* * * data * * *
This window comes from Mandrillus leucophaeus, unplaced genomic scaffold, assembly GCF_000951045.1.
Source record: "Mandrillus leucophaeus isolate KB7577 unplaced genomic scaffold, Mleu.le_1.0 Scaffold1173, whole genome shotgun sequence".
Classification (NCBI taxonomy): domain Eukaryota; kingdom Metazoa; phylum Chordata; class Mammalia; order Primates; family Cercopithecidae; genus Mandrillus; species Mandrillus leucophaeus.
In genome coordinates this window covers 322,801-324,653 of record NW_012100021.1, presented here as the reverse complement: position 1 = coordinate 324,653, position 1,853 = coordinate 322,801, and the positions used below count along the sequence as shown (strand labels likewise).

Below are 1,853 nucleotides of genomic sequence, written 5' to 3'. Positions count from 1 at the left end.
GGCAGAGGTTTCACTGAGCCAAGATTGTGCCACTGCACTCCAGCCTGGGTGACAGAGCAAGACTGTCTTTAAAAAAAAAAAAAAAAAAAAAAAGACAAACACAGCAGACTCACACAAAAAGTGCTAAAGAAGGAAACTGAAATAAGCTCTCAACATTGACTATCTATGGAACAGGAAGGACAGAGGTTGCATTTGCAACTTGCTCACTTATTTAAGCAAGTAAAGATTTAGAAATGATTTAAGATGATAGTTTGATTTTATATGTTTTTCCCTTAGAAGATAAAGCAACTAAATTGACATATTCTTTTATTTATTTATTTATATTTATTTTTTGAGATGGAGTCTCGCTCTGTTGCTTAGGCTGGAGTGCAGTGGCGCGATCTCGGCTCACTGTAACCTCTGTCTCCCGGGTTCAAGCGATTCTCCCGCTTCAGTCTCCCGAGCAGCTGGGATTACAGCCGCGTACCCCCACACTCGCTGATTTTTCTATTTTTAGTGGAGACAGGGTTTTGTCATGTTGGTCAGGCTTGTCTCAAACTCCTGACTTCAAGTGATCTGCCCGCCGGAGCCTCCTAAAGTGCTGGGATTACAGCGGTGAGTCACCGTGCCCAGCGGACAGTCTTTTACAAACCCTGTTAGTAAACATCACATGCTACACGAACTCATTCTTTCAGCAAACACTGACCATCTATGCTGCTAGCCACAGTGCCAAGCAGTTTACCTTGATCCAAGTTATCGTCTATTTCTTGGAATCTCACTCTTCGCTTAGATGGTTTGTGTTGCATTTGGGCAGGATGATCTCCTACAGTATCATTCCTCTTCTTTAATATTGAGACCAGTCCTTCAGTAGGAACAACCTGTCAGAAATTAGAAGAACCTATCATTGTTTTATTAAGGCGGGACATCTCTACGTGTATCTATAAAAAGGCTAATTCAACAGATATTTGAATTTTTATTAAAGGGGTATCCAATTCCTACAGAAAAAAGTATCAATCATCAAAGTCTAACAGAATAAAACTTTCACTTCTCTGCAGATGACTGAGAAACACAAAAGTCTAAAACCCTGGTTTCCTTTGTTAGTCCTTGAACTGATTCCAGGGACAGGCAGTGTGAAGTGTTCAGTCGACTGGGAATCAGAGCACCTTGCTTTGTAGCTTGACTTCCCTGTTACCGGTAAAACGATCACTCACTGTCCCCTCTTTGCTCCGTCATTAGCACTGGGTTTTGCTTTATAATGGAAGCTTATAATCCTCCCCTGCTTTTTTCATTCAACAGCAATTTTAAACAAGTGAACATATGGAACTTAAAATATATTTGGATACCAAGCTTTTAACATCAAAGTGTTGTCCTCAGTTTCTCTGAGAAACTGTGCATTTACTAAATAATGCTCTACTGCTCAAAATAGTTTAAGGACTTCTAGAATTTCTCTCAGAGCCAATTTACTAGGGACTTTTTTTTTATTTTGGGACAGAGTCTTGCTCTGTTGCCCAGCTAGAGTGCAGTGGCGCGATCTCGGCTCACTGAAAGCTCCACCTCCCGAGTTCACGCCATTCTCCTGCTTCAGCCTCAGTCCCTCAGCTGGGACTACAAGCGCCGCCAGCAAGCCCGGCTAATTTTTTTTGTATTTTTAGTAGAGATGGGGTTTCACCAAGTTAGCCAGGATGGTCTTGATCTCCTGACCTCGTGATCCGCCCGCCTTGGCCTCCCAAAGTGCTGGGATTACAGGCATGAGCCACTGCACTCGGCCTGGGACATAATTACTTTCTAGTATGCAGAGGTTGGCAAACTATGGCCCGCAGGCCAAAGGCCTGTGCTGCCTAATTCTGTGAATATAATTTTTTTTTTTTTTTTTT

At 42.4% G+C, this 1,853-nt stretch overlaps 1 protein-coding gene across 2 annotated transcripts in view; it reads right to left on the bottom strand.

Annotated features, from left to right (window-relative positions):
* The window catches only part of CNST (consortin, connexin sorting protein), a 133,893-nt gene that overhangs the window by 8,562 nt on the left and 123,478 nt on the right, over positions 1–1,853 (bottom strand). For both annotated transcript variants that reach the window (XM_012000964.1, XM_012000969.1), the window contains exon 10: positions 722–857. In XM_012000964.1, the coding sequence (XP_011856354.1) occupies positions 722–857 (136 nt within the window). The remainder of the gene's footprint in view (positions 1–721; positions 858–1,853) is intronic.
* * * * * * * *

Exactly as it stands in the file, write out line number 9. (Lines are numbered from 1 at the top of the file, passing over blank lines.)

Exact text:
* The window catches only part of CNST (consortin, connexin sorting protein), a 133,893-nt gene that overhangs the window by 8,562 nt on the left and 123,478 nt on the right, over positions 1–1,853 (bottom strand). For both annotated transcript variants that reach the window (XM_012000964.1, XM_012000969.1), the window contains exon 10: positions 722–857. In XM_012000964.1, the coding sequence (XP_011856354.1) occupies positions 722–857 (136 nt within the window). The remainder of the gene's footprint in view (positions 1–721; positions 858–1,853) is intronic.